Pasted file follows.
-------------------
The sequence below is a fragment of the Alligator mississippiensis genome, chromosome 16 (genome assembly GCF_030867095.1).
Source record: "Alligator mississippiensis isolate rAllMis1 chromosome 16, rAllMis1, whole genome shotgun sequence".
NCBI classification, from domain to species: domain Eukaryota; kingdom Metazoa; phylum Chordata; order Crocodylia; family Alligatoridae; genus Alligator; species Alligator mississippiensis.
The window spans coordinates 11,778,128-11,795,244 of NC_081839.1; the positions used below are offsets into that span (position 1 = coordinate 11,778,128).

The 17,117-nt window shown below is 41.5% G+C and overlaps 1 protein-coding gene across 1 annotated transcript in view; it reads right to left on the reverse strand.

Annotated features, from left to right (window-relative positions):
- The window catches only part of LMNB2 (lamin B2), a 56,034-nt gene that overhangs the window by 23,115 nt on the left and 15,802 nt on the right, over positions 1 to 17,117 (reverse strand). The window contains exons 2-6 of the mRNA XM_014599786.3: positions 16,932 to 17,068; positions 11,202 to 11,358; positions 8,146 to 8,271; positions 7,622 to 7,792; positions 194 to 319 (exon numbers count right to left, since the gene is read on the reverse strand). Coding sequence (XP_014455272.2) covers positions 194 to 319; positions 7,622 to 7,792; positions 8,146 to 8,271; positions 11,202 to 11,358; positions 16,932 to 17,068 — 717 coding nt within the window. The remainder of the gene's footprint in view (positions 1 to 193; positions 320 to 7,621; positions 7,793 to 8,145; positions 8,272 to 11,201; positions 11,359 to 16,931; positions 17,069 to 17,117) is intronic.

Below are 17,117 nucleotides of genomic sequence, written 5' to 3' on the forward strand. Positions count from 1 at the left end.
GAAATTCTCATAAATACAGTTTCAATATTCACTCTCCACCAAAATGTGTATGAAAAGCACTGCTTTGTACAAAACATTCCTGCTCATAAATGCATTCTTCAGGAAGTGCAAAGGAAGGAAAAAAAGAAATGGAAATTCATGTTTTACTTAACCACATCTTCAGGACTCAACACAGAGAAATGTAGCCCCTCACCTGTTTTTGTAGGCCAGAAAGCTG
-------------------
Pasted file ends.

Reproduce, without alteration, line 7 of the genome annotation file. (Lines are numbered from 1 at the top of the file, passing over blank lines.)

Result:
- The window catches only part of LMNB2 (lamin B2), a 56,034-nt gene that overhangs the window by 23,115 nt on the left and 15,802 nt on the right, over positions 1 to 17,117 (reverse strand). The window contains exons 2-6 of the mRNA XM_014599786.3: positions 16,932 to 17,068; positions 11,202 to 11,358; positions 8,146 to 8,271; positions 7,622 to 7,792; positions 194 to 319 (exon numbers count right to left, since the gene is read on the reverse strand). Coding sequence (XP_014455272.2) covers positions 194 to 319; positions 7,622 to 7,792; positions 8,146 to 8,271; positions 11,202 to 11,358; positions 16,932 to 17,068 — 717 coding nt within the window. The remainder of the gene's footprint in view (positions 1 to 193; positions 320 to 7,621; positions 7,793 to 8,145; positions 8,272 to 11,201; positions 11,359 to 16,931; positions 17,069 to 17,117) is intronic.